Small towns in the United States run on CDBG and USDA Rural Development funds and they are about to be drastically cut according to news reports both national and local.
Attend any rural community meeting discussing how to build a new, community center, or upgrade a small town water system, and the first solution you’ll hear is, “Get a grant to pay for that.”
Reading the latest news, I have a huge concern: These rural development and CDBG grants are the life’s blood for struggling rural communities. And our biggest competitors for this money are urban areas.
Who has the most leverage when it comes to getting a slice of the new, much smaller pie? A major metropolitan area with a ton of voters, or a small town of 3000 in a rural county with a total voting block of less than 50,000? … need I say more?
Our major voices in this huge debate are the regional rural economic development organizations and RC&D’s that have our best interests at heart and their own survival at stake.
They use this money to keep their doors open so they can help rural business owners and small towns. They pass it through to us in the form of microloans, business development services and community development projects. And they need our help.
What is RURAL?
The first big debate which is being considered right now is about clarifying what is “rural.” It seems obvious right? You know it when you see it, right? Not so.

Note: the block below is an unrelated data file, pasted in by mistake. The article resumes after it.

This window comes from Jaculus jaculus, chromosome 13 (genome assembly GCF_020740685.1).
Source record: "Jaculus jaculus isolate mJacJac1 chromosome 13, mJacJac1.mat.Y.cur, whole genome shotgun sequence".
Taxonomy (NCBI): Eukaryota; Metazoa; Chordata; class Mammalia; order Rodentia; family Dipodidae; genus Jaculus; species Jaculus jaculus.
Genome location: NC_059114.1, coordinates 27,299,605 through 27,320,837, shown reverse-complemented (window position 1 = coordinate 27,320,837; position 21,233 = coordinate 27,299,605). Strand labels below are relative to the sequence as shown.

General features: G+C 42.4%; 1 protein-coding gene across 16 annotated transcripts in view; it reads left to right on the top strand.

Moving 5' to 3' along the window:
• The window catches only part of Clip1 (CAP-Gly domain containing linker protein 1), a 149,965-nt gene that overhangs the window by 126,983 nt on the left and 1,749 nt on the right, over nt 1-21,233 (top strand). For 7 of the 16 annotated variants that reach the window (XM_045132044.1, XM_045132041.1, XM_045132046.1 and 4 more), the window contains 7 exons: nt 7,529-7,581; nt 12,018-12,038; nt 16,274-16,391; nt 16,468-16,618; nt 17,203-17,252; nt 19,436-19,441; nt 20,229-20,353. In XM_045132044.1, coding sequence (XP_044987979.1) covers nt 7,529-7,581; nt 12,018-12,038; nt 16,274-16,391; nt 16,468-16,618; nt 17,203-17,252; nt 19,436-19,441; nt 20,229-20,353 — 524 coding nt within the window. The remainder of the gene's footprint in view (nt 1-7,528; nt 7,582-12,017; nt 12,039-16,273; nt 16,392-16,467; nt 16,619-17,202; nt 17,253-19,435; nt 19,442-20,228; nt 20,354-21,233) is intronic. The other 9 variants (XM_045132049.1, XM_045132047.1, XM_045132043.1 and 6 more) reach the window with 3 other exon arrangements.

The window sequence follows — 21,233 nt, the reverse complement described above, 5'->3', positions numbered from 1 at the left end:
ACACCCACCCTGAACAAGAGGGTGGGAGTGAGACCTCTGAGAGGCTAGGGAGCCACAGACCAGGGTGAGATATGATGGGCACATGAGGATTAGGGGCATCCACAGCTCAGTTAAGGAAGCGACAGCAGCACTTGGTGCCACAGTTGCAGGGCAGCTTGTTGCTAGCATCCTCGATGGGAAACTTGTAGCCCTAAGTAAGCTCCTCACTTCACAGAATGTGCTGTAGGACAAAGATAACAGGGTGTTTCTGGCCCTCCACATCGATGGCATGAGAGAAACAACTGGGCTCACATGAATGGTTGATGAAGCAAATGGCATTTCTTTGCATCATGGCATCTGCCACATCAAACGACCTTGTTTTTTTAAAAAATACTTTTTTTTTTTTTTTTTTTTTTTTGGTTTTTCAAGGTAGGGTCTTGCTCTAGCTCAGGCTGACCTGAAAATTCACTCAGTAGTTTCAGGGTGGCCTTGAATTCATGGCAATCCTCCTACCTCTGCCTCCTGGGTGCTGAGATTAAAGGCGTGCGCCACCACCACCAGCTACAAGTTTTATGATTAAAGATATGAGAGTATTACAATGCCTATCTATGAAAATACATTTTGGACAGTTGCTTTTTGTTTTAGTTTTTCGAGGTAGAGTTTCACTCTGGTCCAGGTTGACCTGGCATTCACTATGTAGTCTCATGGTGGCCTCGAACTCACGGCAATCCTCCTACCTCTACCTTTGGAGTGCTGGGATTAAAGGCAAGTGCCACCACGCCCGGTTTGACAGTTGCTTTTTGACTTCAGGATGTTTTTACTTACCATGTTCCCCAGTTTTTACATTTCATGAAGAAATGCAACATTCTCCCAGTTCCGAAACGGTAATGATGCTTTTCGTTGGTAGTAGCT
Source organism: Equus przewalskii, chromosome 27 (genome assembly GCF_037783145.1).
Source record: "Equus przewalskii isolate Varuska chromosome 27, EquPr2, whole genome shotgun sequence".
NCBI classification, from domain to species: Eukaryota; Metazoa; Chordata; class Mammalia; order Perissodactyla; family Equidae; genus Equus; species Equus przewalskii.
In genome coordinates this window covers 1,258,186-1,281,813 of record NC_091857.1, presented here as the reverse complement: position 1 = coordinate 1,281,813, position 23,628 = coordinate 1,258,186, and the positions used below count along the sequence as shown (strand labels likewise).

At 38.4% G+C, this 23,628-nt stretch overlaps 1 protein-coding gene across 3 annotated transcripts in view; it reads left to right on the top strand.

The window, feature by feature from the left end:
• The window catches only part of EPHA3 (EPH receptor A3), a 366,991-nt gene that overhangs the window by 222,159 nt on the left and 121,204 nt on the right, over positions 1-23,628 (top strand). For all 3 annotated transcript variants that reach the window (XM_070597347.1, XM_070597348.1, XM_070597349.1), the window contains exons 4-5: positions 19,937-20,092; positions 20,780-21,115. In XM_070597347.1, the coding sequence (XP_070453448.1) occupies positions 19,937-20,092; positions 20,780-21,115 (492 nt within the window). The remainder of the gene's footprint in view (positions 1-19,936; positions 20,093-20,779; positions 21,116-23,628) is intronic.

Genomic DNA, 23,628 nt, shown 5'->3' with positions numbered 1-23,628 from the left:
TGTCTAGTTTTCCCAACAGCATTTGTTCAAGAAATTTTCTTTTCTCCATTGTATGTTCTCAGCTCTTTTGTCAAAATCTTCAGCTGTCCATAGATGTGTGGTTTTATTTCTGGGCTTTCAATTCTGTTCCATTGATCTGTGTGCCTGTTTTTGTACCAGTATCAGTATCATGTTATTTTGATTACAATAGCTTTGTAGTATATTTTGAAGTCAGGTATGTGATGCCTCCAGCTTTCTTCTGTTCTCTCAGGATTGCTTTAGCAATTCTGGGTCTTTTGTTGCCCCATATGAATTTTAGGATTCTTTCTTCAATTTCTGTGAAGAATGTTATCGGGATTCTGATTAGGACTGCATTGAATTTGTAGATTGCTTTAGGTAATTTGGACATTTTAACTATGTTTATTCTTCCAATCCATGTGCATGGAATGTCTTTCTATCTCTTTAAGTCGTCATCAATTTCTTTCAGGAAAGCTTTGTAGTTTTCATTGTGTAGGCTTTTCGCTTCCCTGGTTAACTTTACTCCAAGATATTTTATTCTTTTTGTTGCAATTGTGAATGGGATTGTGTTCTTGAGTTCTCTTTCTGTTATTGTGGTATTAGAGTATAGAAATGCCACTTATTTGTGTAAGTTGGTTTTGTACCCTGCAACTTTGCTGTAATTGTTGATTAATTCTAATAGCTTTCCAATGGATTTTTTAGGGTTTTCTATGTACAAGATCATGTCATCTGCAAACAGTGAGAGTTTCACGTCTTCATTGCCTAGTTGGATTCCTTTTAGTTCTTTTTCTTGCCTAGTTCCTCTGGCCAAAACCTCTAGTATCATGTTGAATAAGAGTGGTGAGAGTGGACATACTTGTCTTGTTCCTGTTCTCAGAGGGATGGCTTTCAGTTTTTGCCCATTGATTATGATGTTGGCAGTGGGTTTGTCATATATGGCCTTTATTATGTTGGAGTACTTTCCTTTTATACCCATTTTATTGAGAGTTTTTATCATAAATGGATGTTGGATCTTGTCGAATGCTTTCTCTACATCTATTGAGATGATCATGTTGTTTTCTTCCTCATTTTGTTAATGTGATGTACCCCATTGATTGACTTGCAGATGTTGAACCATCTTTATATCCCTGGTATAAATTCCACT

How about this. According to this post in the Daily Yonder, “Define Rural before You Budget for It,” you’re looking at a picture of an urban center. Yup, the Grand Canyon is “metro” according to federal use of county demographics. Part of it is in populous Coconino County!
With battles ahead for the bits of federal assistance that is allowing many rural communities to continue to exist, we need to do two things immediately:
1. Become aware of all the local and regional rural economic development organizations that serve your rural area, find out what they do and contact your congressmen and legislators to express your support of their efforts.
2. Get involved with new efforts to clarify a definition of rural. Read the article in the Daily Yonder to more fully understand the complexity of what would seem to be a simple thing.
Why is this so important? A new Farm Bill will be debated soon in Congress, with the existing Farm Bill due to expire in 2012. Having a clearer, non-agricultural definition of rural will mean that your small town won’t be need to compete with big agribusinesses like Archers Daniels Midland (ADM) for grants and subsidies in that gigantic bill.
Remember the next time you hear someone in your small town say “We can get a grant for that” exactly where that grant money comes from, and how easily it could become a thing of the past.
Chopping block photo on Flickr by randwill
Grand Canyon photo on Flickr by John Loo